Berlusconi and Blair: an open letter to Anthony Barnett

6 May 2003

Dear Anthony Barnett,

I am an Italian who has been working in the City of London for many years: a conservative at heart. As time goes by I am more and more convinced that free market capitalism and democracy go hand in hand.

As a believer in democratic capitalism, I think that the case against Saddam was just. I followed with great interest openDemocracy’s debate on the war. You may argue that it is madness to impose enlightenment values (freedom, tolerance, open markets, rule of law) on an Islamic country. But I think it a worthwhile experiment. Even if Baghdad ends up short of a Bill of Rights, this quest for greater variety, tolerance and justice, for as long as it lasts, is no bad thing. Even were the motives behind this drive to war just plain wrong, it is clear that after the event, the so-called ‘coalition’ did the right thing in smashing a horrible dictatorship.

It may be typically Italian of me to indulge in such a wordy introduction: but I have a reason for this. Actually, I am writing to tell you that I myself am ashamed of having an appalling government: one that is steadily turning into the kind of regime which might one day add Italy to the list of those countries where ‘regime change’ would only be too welcome. How else am I to begin to put into words the embarrassment I feel at the spectacle of Tony Blair kissing and hugging the Italian prime minister, Silvio Berlusconi, outside number ten Downing Street?

Trails of power, paths of deceit

Am I going too far? The day before the meeting between these two politicians, Berlusconi’s closest associate and former Italian minister of defence, Cesare Previti, was sentenced to eleven years in prison for corruption. This was for bribing judges in the late 1980s, while pocketing a cool £8 million in return for finessing the outcome of a trial revolving around a dispute between the state and the heirs of SIR, an Italian company, over a £300 million mega-transaction.

This trial was linked to a second court case where Previti acted on behalf of Silvio Berlusconi himself. Here, Previti stands accused of helping his boss take over the publishing company, Mondadori, by bribing the judges. Luckily for Berlusconi, he will not appear in the witness box, having managed to secure the statutes exempting him.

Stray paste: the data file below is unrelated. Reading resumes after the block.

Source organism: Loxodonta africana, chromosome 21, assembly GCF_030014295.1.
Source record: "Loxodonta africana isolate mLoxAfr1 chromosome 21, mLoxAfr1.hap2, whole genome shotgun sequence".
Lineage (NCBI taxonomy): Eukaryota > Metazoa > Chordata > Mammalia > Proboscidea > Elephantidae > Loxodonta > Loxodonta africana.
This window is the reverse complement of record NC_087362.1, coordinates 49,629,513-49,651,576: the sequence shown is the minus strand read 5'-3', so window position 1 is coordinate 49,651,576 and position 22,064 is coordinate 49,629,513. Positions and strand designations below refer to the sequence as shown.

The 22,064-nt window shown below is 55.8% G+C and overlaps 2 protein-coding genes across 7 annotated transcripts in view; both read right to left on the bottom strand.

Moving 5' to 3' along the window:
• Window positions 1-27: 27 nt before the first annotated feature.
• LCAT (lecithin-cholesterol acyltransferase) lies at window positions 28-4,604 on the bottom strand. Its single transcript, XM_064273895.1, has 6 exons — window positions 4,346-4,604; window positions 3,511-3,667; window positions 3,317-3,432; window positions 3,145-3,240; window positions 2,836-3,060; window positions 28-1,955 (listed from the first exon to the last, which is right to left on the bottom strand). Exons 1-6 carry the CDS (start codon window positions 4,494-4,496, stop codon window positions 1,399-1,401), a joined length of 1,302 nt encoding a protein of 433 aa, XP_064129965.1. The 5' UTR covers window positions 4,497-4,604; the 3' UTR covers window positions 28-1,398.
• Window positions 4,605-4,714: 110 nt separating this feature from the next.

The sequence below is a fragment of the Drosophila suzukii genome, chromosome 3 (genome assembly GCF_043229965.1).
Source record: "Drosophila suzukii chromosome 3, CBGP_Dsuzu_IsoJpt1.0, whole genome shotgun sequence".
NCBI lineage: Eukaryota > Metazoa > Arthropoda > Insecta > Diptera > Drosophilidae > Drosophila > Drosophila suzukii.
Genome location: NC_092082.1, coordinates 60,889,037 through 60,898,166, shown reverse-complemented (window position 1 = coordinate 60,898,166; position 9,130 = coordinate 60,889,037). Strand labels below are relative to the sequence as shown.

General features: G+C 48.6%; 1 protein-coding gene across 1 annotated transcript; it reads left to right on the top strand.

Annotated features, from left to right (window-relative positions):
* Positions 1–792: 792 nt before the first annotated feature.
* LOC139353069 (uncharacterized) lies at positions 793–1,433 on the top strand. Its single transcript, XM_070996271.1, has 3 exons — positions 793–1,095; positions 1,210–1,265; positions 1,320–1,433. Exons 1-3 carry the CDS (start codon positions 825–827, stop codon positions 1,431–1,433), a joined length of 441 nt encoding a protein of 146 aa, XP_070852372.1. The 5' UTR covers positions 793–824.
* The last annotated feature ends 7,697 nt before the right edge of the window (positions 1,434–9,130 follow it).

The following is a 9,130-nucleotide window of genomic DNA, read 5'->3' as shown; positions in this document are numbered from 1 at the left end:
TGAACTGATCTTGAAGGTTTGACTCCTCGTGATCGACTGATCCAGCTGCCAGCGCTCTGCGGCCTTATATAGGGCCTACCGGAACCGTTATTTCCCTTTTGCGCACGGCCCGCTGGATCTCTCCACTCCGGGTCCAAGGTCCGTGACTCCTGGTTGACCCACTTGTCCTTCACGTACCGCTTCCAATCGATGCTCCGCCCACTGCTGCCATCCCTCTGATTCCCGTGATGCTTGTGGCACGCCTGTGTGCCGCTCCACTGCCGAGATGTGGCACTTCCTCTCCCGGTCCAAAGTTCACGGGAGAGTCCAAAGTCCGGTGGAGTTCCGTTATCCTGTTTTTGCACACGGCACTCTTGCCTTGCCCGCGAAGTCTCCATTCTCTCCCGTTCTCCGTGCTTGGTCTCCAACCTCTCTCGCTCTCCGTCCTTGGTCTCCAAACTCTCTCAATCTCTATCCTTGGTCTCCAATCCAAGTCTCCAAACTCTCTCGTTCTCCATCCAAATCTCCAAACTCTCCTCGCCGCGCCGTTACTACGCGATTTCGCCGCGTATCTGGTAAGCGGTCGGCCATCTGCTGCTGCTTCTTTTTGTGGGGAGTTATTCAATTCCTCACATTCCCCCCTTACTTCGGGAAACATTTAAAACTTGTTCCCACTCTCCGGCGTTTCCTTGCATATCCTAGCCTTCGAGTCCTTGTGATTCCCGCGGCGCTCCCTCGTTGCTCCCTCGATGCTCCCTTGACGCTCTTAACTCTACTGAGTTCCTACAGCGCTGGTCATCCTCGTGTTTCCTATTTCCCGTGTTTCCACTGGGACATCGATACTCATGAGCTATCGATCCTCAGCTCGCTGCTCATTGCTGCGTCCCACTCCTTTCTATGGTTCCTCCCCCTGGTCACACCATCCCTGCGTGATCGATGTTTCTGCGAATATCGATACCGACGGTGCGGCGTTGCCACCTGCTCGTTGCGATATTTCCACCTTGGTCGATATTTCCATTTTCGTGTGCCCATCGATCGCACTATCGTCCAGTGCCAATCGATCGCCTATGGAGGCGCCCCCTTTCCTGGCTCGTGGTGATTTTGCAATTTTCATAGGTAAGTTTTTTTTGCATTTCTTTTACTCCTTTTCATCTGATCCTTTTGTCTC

A third case involves the same pair: this time, in the takeover battle for SME, a state-controlled food company. Business tycoon Carlo De Benedetti reached an agreement with Romano Prodi, then head of IRI, the SME State holding company, for his £200 million offer in 1985. The then prime minister, Bettino Craxi, opposed the sale, encouraging his friend Berlusconi to oppose De Benedetti’s plans. In 1986, a court ruled against De Benedetti, preventing him from buying the company; according to the Milan judges, it was again Cesare Previti who fixed that sentence. Berlusconi did not buy SME either: he pulled out of the deal. Only in 1993-94 was the company broken up and sold to different buyers.

On Monday, Berlusconi appeared in the Milan courts to argue that he deserved a medal for obstructing De Benedetti, who was on the point, thanks to state favouritism, of procuring the company at a very low price. Berlusconi hinted at corruption behind the deal. In the process of defending himself, Berlusconi – the coming president of the European Council when Italy assumes its six-month presidency in July – has had to point the accusing finger at many other people, including Romano Prodi, current president of the EU Commission. This is a deep and dangerous game.

Soon after the judges’ verdict on Previti, just before the Blair embrace, Berlusconi launched a furious volley against the Italian judges, accusing them in turn of undermining the Italian government, and pledging revenge. The National Association of Magistrates reacted angrily, charging the prime minister with challenging the very legitimacy of the Italian judicial system. This stand-off has plunged Italy into a serious crisis.

Silvio Berlusconi and his associates, who have a parliamentary majority, are now attempting to reintroduce a parliamentary immunity lifted in 1993, when the extent of the corruption in Italian politics was first laid bare. Once this measure goes through, it will be impossible to pass any further judgment on this group of operators.

Many Italians are flabbergasted. Sentiments are running very high. Those who oppose Berlusconi, thinking he bribed his way to power, have once again locked horns with those who allege that he is the victim of a judicial persecution inspired by former communist forces. Until now, Berlusconi has defended himself and his associates from charges of tax evasion simply by arguing that it was the only way to survive as a poor Italian entrepreneur in the corrupt state that was 1980s Italy.